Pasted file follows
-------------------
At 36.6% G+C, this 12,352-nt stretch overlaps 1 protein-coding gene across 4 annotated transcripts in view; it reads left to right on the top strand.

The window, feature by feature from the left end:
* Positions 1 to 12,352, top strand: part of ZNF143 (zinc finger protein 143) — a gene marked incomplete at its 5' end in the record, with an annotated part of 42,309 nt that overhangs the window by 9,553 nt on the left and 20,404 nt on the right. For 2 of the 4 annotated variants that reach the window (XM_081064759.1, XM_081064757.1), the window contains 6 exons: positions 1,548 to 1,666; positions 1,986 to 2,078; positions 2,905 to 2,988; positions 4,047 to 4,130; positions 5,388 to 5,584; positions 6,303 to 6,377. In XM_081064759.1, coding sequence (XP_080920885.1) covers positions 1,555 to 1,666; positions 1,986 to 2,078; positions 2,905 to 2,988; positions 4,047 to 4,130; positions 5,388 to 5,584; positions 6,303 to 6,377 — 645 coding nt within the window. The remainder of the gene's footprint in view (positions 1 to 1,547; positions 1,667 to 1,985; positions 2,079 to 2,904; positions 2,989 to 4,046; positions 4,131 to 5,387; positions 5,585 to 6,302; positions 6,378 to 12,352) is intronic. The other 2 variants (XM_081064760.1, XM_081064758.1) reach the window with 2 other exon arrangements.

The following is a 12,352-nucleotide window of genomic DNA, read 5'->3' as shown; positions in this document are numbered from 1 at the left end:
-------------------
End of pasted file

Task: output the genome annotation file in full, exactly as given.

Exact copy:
At 36.6% G+C, this 12,352-nt stretch overlaps 1 protein-coding gene across 4 annotated transcripts in view; it reads left to right on the top strand.

The window, feature by feature from the left end:
* Positions 1 to 12,352, top strand: part of ZNF143 (zinc finger protein 143) — a gene marked incomplete at its 5' end in the record, with an annotated part of 42,309 nt that overhangs the window by 9,553 nt on the left and 20,404 nt on the right. For 2 of the 4 annotated variants that reach the window (XM_081064759.1, XM_081064757.1), the window contains 6 exons: positions 1,548 to 1,666; positions 1,986 to 2,078; positions 2,905 to 2,988; positions 4,047 to 4,130; positions 5,388 to 5,584; positions 6,303 to 6,377. In XM_081064759.1, coding sequence (XP_080920885.1) covers positions 1,555 to 1,666; positions 1,986 to 2,078; positions 2,905 to 2,988; positions 4,047 to 4,130; positions 5,388 to 5,584; positions 6,303 to 6,377 — 645 coding nt within the window. The remainder of the gene's footprint in view (positions 1 to 1,547; positions 1,667 to 1,985; positions 2,079 to 2,904; positions 2,989 to 4,046; positions 4,131 to 5,387; positions 5,585 to 6,302; positions 6,378 to 12,352) is intronic. The other 2 variants (XM_081064760.1, XM_081064758.1) reach the window with 2 other exon arrangements.

The following is a 12,352-nucleotide window of genomic DNA, read 5'->3' as shown; positions in this document are numbered from 1 at the left end: